Lessons in Leadership: Kevin Gaskell, CEO of Four World-Class Brands
A key focus of our Scale Philosophy & mentoring programs is Leadership, and never has it been so vital than right now during these unsettling times. Leadership doesn’t come naturally to everyone, so here’s some useful insight and advice from one of the most capable leaders of his generation – Kevin Gaskell.
At the tender age of 32, Kevin was trusted with the crisis command of Porsche GB, where his team rebuilt the brand and turned a business close to bankruptcy into the UK’s most profitable car business. During this period the company bought and revitalised Lamborghini GB Limited and reorganised and remodelled the AFN motor retail group.
Five years later, Kevin accepted the role as Group CEO of BMW GB Limited where he led the repositioning of the BMW brand and four years of record growth. He left BMW to follow his vision of remodelling the automotive sector by the establishment of CarsDirect.com, one of the first generation of online retailers of new cars.
Working in the automotive industry, our paths crossed many times, and eventually Jacki and I worked with Kevin during our time at EurotaxGlass’s. I was impressed with his proven record, common-sense approach and business acumen. But the #1 lesson I learned from Kevin was his natural ability to lead and this came down to his passion and determination in whatever he put his mind to.
Whilst globally steering the helm, responsible for 650 employees operating in 30 countries, he still had time to walk both the North and South Poles and has since conquered the world’s highest mountains! He recently joined The Ocean5 taking on one of the world’s greatest physical challenges, rowing unaided for 3000 miles across the unforgiving Atlantic Ocean.
He obviously still enjoys a challenge. So, over to Kevin…
Q1. If you were setting up a business now, what would you do first?
Today I tend to invest in other leaders and their companies. I help them to get going, I provide them with coaching along the journey as well as access to funding. Whether I am the leader or not, the principles haven’t changed. The first thing I see is the killer idea but more importantly I look for the leader who is going to manage the business and take the idea to market. I tend to look for business ideas which are easy to understand. If I can understand it then the market can understand it. We don’t need to be the first to market (a good number 2 is often a safer place to be) but we need to be the best at what we do. It is the leader who will make that happen.
Q2. Once you’ve done this, how would you align that? What sort of things would you do?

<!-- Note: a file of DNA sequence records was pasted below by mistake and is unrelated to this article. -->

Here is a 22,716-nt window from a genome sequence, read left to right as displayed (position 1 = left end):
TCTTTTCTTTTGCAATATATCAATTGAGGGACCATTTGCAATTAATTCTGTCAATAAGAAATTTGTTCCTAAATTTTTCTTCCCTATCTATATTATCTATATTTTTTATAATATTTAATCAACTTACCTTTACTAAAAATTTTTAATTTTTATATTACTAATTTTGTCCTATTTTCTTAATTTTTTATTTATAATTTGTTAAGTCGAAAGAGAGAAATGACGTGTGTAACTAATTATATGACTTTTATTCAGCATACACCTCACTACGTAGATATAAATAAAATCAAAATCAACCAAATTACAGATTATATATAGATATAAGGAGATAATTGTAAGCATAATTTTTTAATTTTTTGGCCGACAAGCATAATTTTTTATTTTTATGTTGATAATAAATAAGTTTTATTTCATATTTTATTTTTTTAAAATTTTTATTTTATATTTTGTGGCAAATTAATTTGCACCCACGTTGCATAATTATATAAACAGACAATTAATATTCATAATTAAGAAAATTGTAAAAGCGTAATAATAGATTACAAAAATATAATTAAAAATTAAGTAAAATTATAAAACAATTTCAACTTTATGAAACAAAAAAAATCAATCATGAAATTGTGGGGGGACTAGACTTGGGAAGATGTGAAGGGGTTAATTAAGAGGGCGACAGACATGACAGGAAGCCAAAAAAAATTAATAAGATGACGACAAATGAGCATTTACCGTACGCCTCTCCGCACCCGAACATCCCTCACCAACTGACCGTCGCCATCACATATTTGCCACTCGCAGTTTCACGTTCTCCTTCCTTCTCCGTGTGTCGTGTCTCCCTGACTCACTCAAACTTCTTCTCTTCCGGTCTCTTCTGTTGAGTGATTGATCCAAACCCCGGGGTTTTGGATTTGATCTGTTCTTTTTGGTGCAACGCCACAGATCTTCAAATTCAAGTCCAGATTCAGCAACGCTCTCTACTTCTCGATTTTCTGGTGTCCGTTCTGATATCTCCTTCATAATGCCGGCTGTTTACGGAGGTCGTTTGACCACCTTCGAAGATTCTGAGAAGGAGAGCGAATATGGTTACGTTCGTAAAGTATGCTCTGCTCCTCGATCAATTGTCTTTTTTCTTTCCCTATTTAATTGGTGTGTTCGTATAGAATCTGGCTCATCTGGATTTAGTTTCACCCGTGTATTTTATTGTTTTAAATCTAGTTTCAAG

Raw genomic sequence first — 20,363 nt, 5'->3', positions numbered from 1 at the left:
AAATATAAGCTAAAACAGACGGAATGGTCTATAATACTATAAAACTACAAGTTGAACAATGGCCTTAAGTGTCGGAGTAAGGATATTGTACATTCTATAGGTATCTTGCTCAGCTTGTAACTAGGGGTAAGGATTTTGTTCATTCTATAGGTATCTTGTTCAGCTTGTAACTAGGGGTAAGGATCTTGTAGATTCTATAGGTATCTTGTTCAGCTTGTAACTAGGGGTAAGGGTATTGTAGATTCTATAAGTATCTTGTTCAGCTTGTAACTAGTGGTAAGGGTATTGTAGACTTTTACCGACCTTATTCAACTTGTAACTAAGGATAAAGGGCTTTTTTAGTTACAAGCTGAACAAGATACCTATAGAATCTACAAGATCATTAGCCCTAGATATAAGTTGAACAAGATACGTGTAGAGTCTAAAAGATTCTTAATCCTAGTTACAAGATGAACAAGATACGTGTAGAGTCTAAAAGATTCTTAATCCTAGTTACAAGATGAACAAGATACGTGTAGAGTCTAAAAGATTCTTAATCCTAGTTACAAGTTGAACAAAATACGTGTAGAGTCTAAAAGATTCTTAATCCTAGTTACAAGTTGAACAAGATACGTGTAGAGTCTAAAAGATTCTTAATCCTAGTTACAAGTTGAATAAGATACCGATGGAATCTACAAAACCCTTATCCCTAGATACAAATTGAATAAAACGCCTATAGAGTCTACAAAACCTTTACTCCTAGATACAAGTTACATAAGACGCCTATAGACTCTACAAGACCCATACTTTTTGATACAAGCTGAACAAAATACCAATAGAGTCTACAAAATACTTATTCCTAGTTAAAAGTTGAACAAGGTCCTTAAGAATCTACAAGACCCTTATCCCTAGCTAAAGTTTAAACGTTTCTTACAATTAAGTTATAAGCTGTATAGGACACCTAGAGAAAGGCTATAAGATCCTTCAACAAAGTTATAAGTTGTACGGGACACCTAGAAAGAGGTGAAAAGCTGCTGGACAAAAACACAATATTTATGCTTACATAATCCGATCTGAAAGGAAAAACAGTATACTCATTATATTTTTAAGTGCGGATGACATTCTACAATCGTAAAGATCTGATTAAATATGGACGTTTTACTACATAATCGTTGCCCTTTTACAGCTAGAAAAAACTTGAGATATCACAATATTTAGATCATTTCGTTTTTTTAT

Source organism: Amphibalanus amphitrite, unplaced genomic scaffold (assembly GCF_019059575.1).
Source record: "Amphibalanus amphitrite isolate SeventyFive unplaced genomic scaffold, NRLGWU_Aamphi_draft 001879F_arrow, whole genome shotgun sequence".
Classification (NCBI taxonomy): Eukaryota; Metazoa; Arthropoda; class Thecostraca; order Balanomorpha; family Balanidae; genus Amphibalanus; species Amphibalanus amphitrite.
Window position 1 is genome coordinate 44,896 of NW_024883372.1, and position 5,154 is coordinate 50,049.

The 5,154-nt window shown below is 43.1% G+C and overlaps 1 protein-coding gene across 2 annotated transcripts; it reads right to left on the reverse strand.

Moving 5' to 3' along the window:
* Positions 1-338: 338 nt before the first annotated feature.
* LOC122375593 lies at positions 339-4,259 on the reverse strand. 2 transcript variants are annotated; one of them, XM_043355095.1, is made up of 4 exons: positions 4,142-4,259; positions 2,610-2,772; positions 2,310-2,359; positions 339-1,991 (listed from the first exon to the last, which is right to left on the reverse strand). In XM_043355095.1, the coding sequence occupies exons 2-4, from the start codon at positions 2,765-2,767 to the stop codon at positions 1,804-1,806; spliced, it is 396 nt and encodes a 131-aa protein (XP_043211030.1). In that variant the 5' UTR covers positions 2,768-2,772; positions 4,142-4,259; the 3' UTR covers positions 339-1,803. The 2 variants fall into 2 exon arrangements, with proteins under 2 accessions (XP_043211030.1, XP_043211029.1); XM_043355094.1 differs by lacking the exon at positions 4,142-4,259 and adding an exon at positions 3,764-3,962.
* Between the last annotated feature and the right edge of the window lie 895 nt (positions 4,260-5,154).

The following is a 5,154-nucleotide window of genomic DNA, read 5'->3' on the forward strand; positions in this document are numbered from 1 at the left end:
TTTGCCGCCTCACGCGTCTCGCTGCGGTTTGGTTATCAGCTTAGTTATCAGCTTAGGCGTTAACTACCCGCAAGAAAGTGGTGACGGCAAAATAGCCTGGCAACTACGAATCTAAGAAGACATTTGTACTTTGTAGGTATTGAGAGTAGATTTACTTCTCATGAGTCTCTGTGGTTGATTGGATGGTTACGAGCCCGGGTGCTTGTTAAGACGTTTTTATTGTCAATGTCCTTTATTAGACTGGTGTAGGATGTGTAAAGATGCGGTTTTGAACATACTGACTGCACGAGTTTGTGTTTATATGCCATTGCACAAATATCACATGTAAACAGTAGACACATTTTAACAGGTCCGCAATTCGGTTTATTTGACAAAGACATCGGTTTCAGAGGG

We build a 1,000 day plan – it is a simple plan but it gives us a Vision of Success and defines the key aspects of the business which we will work on to get there. In my experience, we can build a successful business in 1,000 days. The plan allows us to set priorities and to ensure the whole team are aligned on what we are setting out to achieve. We focus on the main themes: people, operations, product, marketing, finance, etc and we prioritise ruthlessly. Speed is critical – we need to get to market and start to generate income.
Q3. On the journey, how would you measure success?
We set objectives for each stage of the journey. Build the team. Create the product. Get to market. Win first clients. Control the finances. Each of these stages has its own measure of success. But we ensure we stay flexible and adaptable. We will learn so much during the early phases. We need to incorporate that learning and so the targets will adapt as the business develops. We keep our costs as low as possible – no fancy offices, chairs, desks, or such. Cashflow is king at this stage. We invest only in what we need to get the business going. The fancy stuff can all come later. We celebrate every single win and share it with the entire team.
Q4. How do you create an environment for lessons learned?
This is why I look so long and so hard before I back a leader. They must be able to create an environment where the team can speak openly, where we can challenge each other and where we can be ambitious for the company and its goals. We use some tools in the businesses which are designed to record ideas and suggestions – I firmly believe that everybody is at least 5% genius. If we can align 20 of those 5%’s towards the same Vision of Success then we have a complete genius. My job is not to be a genius but to be a genius creator.
Q5. How would you remove yourself from the day-to-day / operational side of the business?
This is always challenging. I do it by setting the agenda at formal management and board meetings to focus on the higher level strategy and business development. I believe in hiring the smartest people I can find and then letting them do their job. We make it very normal for the team to ask for help but they don’t need me or others looking over their shoulders. My teams are far better at what they do than I am so I have learned that the business achieves more if I stay out of the way.
Q6. Our recent topic was Leadership; what’s your best piece of advice for this?
I am frequently asked this question and recently wrote a book titled Inspired Leadership. I have included in that book much that I have learnt over 25 years of being a CEO or Chairman of growing businesses. My biggest lessons have come from my belief and application of the following principles: dare to dream; clarity of objective is critical; most limitations are self-imposed; move fast, make mistakes fast, learn fast; success is only temporary, keep moving. If you can create a culture where the team share and apply those beliefs you will build an outstanding company.